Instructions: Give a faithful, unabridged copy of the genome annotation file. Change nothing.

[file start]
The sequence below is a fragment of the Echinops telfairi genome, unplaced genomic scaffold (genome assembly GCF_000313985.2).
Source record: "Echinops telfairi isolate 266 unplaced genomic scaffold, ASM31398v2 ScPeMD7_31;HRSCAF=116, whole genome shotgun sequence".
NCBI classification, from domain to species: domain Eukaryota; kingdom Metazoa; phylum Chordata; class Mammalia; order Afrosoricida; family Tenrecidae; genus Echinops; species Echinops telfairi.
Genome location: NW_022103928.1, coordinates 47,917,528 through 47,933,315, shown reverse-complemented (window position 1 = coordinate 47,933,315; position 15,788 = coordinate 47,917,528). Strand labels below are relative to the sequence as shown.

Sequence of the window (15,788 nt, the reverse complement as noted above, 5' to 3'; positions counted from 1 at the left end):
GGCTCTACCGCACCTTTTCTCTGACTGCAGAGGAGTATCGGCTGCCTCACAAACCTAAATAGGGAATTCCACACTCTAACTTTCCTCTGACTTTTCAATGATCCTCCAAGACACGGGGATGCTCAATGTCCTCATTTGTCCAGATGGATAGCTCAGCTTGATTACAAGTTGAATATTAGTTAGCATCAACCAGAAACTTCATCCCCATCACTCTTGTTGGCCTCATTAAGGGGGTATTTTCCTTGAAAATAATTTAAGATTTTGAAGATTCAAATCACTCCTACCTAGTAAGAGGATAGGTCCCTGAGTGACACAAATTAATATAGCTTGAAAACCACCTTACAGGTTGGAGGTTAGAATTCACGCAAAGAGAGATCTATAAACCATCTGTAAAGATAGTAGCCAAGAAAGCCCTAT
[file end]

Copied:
The sequence below is a fragment of the Echinops telfairi genome, unplaced genomic scaffold (genome assembly GCF_000313985.2).
Source record: "Echinops telfairi isolate 266 unplaced genomic scaffold, ASM31398v2 ScPeMD7_31;HRSCAF=116, whole genome shotgun sequence".
NCBI classification, from domain to species: domain Eukaryota; kingdom Metazoa; phylum Chordata; class Mammalia; order Afrosoricida; family Tenrecidae; genus Echinops; species Echinops telfairi.
Genome location: NW_022103928.1, coordinates 47,917,528 through 47,933,315, shown reverse-complemented (window position 1 = coordinate 47,933,315; position 15,788 = coordinate 47,917,528). Strand labels below are relative to the sequence as shown.

Sequence of the window (15,788 nt, the reverse complement as noted above, 5' to 3'; positions counted from 1 at the left end):
GGCTCTACCGCACCTTTTCTCTGACTGCAGAGGAGTATCGGCTGCCTCACAAACCTAAATAGGGAATTCCACACTCTAACTTTCCTCTGACTTTTCAATGATCCTCCAAGACACGGGGATGCTCAATGTCCTCATTTGTCCAGATGGATAGCTCAGCTTGATTACAAGTTGAATATTAGTTAGCATCAACCAGAAACTTCATCCCCATCACTCTTGTTGGCCTCATTAAGGGGGTATTTTCCTTGAAAATAATTTAAGATTTTGAAGATTCAAATCACTCCTACCTAGTAAGAGGATAGGTCCCTGAGTGACACAAATTAATATAGCTTGAAAACCACCTTACAGGTTGGAGGTTAGAATTCACGCAAAGAGAGATCTATAAACCATCTGTAAAGATAGTAGCCAAGAAAGCCCTAT